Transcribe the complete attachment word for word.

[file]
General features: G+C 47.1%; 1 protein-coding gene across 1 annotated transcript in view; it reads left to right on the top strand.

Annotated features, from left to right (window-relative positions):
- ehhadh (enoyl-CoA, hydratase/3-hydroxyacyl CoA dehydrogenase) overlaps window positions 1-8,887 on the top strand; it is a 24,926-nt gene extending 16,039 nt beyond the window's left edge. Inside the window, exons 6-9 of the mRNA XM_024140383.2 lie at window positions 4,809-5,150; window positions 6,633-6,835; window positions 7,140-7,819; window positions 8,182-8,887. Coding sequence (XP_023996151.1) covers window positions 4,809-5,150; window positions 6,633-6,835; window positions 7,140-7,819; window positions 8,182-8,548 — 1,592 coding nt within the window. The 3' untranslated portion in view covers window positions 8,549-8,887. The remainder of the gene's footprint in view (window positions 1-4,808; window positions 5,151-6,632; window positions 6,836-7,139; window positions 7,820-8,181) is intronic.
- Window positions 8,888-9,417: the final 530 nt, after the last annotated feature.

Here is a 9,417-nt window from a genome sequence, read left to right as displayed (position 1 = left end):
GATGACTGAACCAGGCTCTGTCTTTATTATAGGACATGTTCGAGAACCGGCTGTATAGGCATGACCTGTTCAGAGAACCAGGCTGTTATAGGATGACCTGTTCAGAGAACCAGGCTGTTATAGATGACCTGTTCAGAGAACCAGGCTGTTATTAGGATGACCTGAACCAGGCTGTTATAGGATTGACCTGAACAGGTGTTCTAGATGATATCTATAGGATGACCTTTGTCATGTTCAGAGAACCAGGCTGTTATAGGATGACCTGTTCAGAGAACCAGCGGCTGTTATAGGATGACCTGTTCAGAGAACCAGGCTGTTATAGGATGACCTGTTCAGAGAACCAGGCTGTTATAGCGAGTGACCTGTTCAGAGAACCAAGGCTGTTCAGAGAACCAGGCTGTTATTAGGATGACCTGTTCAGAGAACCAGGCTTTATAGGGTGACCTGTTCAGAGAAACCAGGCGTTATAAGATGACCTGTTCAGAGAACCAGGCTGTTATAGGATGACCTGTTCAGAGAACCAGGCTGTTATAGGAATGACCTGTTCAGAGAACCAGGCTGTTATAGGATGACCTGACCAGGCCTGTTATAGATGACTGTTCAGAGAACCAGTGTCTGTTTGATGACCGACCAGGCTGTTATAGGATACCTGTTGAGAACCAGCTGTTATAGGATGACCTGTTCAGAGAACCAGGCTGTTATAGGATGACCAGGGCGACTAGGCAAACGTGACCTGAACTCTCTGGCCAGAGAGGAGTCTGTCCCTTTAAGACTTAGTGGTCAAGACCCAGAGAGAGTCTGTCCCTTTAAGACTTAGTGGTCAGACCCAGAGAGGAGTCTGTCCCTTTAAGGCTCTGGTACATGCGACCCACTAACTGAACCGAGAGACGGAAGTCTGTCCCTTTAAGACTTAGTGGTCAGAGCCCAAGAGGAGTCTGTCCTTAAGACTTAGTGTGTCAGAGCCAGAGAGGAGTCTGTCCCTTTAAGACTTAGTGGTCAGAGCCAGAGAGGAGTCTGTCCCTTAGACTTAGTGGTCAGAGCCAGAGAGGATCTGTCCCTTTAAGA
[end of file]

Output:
General features: G+C 47.1%; 1 protein-coding gene across 1 annotated transcript in view; it reads left to right on the top strand.

Annotated features, from left to right (window-relative positions):
- ehhadh (enoyl-CoA, hydratase/3-hydroxyacyl CoA dehydrogenase) overlaps window positions 1-8,887 on the top strand; it is a 24,926-nt gene extending 16,039 nt beyond the window's left edge. Inside the window, exons 6-9 of the mRNA XM_024140383.2 lie at window positions 4,809-5,150; window positions 6,633-6,835; window positions 7,140-7,819; window positions 8,182-8,887. Coding sequence (XP_023996151.1) covers window positions 4,809-5,150; window positions 6,633-6,835; window positions 7,140-7,819; window positions 8,182-8,548 — 1,592 coding nt within the window. The 3' untranslated portion in view covers window positions 8,549-8,887. The remainder of the gene's footprint in view (window positions 1-4,808; window positions 5,151-6,632; window positions 6,836-7,139; window positions 7,820-8,181) is intronic.
- Window positions 8,888-9,417: the final 530 nt, after the last annotated feature.

Here is a 9,417-nt window from a genome sequence, read left to right as displayed (position 1 = left end):
GATGACTGAACCAGGCTCTGTCTTTATTATAGGACATGTTCGAGAACCGGCTGTATAGGCATGACCTGTTCAGAGAACCAGGCTGTTATAGGATGACCTGTTCAGAGAACCAGGCTGTTATAGATGACCTGTTCAGAGAACCAGGCTGTTATTAGGATGACCTGAACCAGGCTGTTATAGGATTGACCTGAACAGGTGTTCTAGATGATATCTATAGGATGACCTTTGTCATGTTCAGAGAACCAGGCTGTTATAGGATGACCTGTTCAGAGAACCAGCGGCTGTTATAGGATGACCTGTTCAGAGAACCAGGCTGTTATAGGATGACCTGTTCAGAGAACCAGGCTGTTATAGCGAGTGACCTGTTCAGAGAACCAAGGCTGTTCAGAGAACCAGGCTGTTATTAGGATGACCTGTTCAGAGAACCAGGCTTTATAGGGTGACCTGTTCAGAGAAACCAGGCGTTATAAGATGACCTGTTCAGAGAACCAGGCTGTTATAGGATGACCTGTTCAGAGAACCAGGCTGTTATAGGAATGACCTGTTCAGAGAACCAGGCTGTTATAGGATGACCTGACCAGGCCTGTTATAGATGACTGTTCAGAGAACCAGTGTCTGTTTGATGACCGACCAGGCTGTTATAGGATACCTGTTGAGAACCAGCTGTTATAGGATGACCTGTTCAGAGAACCAGGCTGTTATAGGATGACCAGGGCGACTAGGCAAACGTGACCTGAACTCTCTGGCCAGAGAGGAGTCTGTCCCTTTAAGACTTAGTGGTCAAGACCCAGAGAGAGTCTGTCCCTTTAAGACTTAGTGGTCAGACCCAGAGAGGAGTCTGTCCCTTTAAGGCTCTGGTACATGCGACCCACTAACTGAACCGAGAGACGGAAGTCTGTCCCTTTAAGACTTAGTGGTCAGAGCCCAAGAGGAGTCTGTCCTTAAGACTTAGTGTGTCAGAGCCAGAGAGGAGTCTGTCCCTTTAAGACTTAGTGGTCAGAGCCAGAGAGGAGTCTGTCCCTTAGACTTAGTGGTCAGAGCCAGAGAGGATCTGTCCCTTTAAGA